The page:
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Priest (First Prophet) stood at the head of a temple congregation,

dedicated to the cult of a particular divinity. Lesser prophets were


responsible for the maintenance of the gods image. whilst the LectorPriest recited the sacred texts. A special rank, often held by princes
who officiated at the funeral ceremonies of a dead king, was sernpriest, his rank indicated by the panther skin and the side-lock of
youth that he wore. The priest responsible for supervising
mummification was known as the Overseer of the Mysteries.
The wab priest was responsible for the purification of the vessels and
instruments used in the ceremonies,

Michael Rice, Who's Who in Ancient Egypt, Routledge, 2002,


p.230
D.B.

Redford

(ed.)

The Oxford

Encyclopedia of Ancient

Egypt, vol.1, Oxford University Press, 2001, p.22


During the Old Kingdom, the priests of funerary temples bore the titles
of wab ("pure one"), Hri -Hb lector-priest, Hm-nTr god's servant, and
the somewhat enigmatic title hnty-s. God's servants and hnty-s were
organized in shifts, each shift having its own supervisors. All priests
were responsible for temple property and the daily offerings. The hntys are also mentioned as holders of fields, but it is unclear whether that
was their administrative duty. To the regular temple priesthood must
be added the priests who officiated in private funerary cults. Such cults
were often attached to temples, and their priests shared in the temple
offerings. The non-priestly personnel included agricultural workers and
the personnel of workshops and storehouses (which were collectively
referred to as "serfs"), as well as craftsmen, scribes, and guards. The
local cult temple was supervised by a "high priest" or by an "overseer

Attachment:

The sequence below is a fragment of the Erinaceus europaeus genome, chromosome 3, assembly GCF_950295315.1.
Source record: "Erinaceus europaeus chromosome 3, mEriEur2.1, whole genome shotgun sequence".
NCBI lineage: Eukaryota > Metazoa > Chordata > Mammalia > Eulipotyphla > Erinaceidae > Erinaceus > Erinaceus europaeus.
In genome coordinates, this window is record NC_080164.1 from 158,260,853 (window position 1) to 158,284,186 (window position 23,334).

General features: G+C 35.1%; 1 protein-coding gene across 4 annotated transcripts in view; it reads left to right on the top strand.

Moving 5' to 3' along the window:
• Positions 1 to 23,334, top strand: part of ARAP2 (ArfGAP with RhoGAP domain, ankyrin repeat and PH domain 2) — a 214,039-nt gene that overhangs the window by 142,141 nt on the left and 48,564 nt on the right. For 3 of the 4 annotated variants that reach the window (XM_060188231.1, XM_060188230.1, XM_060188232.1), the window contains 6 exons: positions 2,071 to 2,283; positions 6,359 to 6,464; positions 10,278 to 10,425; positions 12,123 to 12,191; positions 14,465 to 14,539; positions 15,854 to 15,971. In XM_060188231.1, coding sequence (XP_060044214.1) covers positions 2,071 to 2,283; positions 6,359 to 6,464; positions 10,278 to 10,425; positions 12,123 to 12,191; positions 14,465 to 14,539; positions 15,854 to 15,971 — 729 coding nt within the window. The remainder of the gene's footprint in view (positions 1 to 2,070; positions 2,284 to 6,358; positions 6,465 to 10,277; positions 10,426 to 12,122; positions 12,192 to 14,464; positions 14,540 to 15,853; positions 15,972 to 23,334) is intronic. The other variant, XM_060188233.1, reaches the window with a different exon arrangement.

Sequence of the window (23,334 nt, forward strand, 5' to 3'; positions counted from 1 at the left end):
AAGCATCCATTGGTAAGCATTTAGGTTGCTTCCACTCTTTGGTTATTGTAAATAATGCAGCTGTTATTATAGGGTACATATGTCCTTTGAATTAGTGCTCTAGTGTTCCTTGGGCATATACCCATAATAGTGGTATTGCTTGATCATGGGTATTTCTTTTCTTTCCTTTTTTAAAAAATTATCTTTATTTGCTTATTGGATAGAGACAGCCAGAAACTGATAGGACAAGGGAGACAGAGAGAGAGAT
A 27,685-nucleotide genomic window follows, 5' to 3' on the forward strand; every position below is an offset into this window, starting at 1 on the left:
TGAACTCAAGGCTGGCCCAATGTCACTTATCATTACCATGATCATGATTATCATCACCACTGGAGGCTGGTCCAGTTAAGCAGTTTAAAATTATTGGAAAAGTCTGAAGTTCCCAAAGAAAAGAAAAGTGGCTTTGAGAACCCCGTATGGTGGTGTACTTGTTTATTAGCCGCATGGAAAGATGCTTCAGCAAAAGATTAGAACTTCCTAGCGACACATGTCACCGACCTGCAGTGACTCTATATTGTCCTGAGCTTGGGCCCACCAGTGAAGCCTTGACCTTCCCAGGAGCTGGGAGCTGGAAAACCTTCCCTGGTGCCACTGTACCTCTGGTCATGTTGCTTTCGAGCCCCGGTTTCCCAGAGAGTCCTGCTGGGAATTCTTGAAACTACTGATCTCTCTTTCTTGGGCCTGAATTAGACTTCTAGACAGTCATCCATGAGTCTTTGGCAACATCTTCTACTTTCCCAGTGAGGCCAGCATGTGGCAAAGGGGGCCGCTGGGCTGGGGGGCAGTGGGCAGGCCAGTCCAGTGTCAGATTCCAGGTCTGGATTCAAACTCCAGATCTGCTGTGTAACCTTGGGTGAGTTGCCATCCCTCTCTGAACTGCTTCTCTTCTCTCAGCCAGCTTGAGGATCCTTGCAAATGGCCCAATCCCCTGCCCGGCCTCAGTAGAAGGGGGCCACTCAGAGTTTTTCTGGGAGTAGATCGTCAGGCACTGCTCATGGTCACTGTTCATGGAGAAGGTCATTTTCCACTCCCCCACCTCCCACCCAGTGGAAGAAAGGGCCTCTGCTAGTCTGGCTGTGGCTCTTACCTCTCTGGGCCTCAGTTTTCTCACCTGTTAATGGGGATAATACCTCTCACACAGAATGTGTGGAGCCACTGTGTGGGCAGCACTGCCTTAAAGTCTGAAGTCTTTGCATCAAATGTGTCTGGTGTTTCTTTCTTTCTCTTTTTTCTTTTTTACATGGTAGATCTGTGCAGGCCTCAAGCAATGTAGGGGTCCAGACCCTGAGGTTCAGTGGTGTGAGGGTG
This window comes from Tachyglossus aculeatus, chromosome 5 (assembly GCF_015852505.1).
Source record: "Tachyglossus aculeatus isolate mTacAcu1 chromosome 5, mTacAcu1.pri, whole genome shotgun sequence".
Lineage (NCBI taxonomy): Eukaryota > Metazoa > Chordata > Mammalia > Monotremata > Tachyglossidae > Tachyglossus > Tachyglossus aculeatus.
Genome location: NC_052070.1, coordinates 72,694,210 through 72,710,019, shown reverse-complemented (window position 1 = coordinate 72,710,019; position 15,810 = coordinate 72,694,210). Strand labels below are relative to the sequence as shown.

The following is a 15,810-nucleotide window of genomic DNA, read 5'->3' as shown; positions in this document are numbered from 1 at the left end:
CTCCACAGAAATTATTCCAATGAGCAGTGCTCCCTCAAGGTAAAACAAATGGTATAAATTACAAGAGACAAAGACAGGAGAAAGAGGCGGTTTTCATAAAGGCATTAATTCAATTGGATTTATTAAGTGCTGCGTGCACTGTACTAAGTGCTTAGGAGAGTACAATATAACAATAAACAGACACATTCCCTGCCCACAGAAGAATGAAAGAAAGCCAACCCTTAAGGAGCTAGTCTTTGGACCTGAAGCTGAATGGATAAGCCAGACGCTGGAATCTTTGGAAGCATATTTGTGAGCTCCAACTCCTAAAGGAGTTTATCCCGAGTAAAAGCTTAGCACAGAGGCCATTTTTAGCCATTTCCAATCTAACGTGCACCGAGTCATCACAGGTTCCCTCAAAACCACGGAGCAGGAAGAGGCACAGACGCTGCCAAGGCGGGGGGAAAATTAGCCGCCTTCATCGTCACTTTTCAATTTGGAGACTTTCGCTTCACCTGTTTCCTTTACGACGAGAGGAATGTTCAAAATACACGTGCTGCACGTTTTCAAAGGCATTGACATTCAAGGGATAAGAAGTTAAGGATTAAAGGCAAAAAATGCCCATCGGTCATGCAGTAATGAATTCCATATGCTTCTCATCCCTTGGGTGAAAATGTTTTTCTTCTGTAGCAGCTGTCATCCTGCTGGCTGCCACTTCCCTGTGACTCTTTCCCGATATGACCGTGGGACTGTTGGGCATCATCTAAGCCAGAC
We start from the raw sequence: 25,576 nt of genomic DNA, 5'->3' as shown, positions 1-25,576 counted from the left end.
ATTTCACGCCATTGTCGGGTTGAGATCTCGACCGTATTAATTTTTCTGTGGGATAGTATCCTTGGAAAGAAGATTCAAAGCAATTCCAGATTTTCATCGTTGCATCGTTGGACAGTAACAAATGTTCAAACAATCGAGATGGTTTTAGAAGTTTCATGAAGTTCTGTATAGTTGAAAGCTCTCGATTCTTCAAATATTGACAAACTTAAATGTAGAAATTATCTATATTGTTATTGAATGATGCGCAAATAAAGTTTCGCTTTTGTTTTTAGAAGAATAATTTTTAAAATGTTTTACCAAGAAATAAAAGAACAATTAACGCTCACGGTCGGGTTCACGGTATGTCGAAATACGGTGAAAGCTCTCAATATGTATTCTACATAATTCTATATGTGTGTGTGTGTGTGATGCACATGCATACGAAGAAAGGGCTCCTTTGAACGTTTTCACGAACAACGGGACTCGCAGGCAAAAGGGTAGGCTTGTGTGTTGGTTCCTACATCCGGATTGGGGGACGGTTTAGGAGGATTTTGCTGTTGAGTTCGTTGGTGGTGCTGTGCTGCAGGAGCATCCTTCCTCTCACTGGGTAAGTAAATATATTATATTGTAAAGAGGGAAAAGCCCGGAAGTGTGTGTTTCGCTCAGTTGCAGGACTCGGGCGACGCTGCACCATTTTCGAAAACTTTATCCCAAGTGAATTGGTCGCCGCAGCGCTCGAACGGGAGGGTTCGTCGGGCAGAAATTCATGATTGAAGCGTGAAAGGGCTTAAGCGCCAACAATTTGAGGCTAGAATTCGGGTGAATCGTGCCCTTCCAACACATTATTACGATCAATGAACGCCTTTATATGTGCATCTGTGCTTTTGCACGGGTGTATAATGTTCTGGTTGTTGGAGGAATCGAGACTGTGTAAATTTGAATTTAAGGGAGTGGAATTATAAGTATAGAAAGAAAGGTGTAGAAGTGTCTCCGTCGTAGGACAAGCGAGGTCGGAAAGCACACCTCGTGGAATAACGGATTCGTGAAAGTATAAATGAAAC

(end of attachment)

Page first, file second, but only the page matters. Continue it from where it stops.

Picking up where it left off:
of priests," who also managed the temples economic affairs. Toward


the end of the Old Kingdom, the title "Overseer of Priests" was held by
mayors and provincial governors, who thus supervised the temples in
their districts.1

During the Middle Kingdom, the mayors were also "overseer of


priests" or "temple overseers" of royal funerary foundations.

In a New Kingdom temple, the main body of priests comprised men


who bore the lower priestly title of wab. They performed their religious
duties in shifts, which probably explains how w'fc-priests could at the
same time be administrators and craftsmen. Together with the god's
servants, god's fathers, and lector-priests, they were supervised by the
high priest, who also had administrative responsibilities. An "overseer
of priests of Upper and Lower Egypt" was responsible for all the priests
of all the Egyptian temples. Throughout most of the New Kingdom, this
title was held by the high priest of the Temple of Amun at Kamak, but
at times it was held also by the high priests of other temples or by the
vizier.

1 D.B. Redford (ed.) The Oxford Encyclopedia of Ancient Egypt, vol.1, Oxford
University Press, 2001, p.22